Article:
L.A. Transit Ridership Drops 15 Percent in 5 Years Despite New Light Rail Extensions

Bus riders, comprising about three-quarters of Los Angeles Metro ridership, declined 21 percent since 2013, But it wasn't just bus routes—two light rail lines also lost riders.

3 minute read

January 29, 2018, 8:00 AM PST

By Irvin Dawid

Expo Line

JulieAndSteve / Flickr

"Despite a growing population and an improving economy, the number of trips taken on Los Angeles County's bus and rail network last year fell to the lowest level in more than a decade," reports Laura J. Nelson, who covers transportation and mobility issues across Southern California for the Los Angeles Times, on Jan. 25.

The Los Angeles County Metropolitan Transportation Authority, or Metro, is the third largest public transit agency in the U.S. ranked by ridership, according to APTA [pdf]. 

Rail ridership increased 3.6 percent over five years, bolstered by significant ridership gains on the Expo Line on the new extension to Santa Monica and Gold Line extension to Azusa, adds Nelson, but the Blue and Green light rail lines saw ridership drop 21 percent and 26 percent, respectively.

So, why the drop, though It should be noted that bus ridership is falling nationwide, with Seattle a major exception.

Experts and officials have no firm answers, but have attributed the decline to a combination of factors, including changes to immigration policy, competition from Uber and Lyft and more people buying cars — as well as perceived problems with existing transit service and security. [Note the anecdote by Councilwoman Nury Martinez in the article.]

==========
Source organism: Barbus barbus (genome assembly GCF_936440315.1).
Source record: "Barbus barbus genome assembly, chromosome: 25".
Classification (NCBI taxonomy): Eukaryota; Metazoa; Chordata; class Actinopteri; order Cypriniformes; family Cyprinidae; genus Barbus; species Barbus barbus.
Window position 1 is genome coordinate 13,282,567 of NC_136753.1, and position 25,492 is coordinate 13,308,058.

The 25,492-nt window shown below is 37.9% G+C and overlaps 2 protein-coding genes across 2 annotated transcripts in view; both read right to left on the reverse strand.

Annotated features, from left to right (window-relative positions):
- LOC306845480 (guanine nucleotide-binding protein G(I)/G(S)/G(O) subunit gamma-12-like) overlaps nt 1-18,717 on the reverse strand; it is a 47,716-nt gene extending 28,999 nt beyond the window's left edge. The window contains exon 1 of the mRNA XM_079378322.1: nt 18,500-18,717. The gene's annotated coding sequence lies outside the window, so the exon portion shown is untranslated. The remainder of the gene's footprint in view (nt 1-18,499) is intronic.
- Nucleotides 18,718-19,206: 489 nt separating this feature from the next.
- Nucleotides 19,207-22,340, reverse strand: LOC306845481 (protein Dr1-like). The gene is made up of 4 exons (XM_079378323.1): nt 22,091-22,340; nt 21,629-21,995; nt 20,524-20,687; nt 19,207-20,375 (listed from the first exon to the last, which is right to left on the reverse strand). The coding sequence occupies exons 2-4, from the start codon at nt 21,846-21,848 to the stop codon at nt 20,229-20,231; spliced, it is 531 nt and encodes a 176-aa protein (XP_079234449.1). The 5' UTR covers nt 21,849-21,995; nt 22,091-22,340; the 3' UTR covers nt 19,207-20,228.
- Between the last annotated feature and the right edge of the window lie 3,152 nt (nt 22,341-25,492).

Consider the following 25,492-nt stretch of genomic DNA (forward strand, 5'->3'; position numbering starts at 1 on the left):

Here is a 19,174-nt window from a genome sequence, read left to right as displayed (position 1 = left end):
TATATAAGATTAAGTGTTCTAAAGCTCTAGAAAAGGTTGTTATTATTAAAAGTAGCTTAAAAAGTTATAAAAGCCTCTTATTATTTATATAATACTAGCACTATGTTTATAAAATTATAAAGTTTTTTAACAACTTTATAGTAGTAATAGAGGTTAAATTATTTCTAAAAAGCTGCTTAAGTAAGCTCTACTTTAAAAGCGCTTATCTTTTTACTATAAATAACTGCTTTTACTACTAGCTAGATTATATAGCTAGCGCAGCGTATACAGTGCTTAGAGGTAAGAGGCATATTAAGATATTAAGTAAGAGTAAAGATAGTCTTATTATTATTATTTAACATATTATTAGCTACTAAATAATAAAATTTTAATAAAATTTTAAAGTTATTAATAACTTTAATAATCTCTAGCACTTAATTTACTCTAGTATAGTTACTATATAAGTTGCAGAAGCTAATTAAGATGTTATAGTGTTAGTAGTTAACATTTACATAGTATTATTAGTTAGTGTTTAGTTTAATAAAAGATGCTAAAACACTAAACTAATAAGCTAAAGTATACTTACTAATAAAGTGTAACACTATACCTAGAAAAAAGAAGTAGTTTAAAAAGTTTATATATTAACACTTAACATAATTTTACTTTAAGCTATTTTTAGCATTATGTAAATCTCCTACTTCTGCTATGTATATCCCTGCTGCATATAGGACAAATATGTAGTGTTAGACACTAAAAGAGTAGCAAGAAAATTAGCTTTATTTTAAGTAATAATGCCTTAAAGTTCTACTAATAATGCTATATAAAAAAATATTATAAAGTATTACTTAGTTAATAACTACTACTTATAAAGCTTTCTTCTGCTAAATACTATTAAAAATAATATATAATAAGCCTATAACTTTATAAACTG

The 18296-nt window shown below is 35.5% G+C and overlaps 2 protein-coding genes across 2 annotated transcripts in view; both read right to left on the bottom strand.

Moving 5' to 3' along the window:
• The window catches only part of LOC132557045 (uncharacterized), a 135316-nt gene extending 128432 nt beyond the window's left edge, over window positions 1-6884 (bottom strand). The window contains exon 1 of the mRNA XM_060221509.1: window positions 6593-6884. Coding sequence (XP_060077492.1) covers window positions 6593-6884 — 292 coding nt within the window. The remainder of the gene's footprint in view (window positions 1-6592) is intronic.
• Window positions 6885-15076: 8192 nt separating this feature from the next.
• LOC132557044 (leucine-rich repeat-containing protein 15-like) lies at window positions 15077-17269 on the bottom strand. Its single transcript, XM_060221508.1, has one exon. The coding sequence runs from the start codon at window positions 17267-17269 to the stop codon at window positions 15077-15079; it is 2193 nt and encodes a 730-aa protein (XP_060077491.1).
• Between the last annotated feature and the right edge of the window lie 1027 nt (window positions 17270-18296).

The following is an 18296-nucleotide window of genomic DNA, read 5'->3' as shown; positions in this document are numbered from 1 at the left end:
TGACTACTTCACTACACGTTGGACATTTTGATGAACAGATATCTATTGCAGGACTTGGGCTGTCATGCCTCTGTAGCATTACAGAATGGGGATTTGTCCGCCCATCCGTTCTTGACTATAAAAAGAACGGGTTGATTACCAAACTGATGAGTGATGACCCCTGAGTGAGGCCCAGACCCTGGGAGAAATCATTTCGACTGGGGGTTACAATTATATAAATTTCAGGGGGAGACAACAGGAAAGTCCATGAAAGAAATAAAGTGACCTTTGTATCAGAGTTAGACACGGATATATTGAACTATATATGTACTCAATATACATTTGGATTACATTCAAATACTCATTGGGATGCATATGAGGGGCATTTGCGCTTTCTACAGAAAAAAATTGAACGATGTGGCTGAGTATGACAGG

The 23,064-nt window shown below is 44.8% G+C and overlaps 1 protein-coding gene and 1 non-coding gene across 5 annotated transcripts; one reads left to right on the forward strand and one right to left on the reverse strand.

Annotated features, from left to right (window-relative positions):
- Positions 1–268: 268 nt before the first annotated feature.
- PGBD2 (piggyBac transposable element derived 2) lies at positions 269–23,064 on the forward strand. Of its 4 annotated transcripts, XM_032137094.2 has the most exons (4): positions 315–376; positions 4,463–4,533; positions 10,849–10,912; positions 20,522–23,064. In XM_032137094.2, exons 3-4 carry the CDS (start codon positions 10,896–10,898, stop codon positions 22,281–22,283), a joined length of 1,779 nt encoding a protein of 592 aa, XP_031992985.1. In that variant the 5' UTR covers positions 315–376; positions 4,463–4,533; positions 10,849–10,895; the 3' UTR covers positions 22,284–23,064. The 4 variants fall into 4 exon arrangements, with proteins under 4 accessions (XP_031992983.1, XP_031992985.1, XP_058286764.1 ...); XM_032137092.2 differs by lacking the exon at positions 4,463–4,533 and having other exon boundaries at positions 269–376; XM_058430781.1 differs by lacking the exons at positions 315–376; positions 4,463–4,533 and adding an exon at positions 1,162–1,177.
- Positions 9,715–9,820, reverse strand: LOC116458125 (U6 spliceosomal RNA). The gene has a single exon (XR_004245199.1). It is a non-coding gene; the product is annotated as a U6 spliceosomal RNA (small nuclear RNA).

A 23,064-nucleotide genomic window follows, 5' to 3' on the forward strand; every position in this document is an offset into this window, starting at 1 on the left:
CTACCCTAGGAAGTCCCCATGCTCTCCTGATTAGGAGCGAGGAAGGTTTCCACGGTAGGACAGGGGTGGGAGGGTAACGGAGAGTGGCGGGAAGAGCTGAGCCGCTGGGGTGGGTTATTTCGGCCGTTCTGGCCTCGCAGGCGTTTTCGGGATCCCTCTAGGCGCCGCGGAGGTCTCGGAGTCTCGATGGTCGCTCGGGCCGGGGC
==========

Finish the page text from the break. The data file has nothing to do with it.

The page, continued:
Nearly two-thirds of former Metro riders told the agency in a 2016 survey that they stopped riding because transit service was inefficient, inconvenient or difficult to reach. An additional 29% said they stopped riding because they felt unsafe or uncomfortable on buses and trains. The vast majority of those people now drive alone.

One study prepared by UCLA for the Southern California Assn. of Governments suggests that the region simply has more cars available per resident than in the past, making driving easier and making traffic worse.

The change in immigration policy refers to a 2015 state law that allows undocumented immigrants to apply for driver's licenses.

Nelson delves into many strategies, such as bus-only lanes and all-door boarding that would increase bus efficiency, but she also notes their challenges.

It will be interesting to see if the $120 billion expected investment over the next 40 years from Measure M, passed by county voters in 2016, can reverse the trend. That Metro is already using the new sales tax dollars to invest in local bus service, particularly in non-Metro local lines, is a good sign.

"It wouldn't be difficult to turn these [ridership] figures around, as Metro's history shows: The transportation authority should stop focusing primarily on building new rail and use a fair share of its voter-supplied wealth to lower fares and improve the bus system," opined James E. Moore Il and Thomas A. Rubin in an op-ed for the Los Angeles Times on Nov. 10, 2017.

For an alternative look at Metro ridership, particularly rail ridership, see Ethan Elkind's blog, "L.A. Times Misleads On Metro Rail Ridership History," dated January 27, 2016.

Hat tip to Julie Bloom via New York Times - California Today.

Thursday, January 25, 2018 in Los Angeles Times

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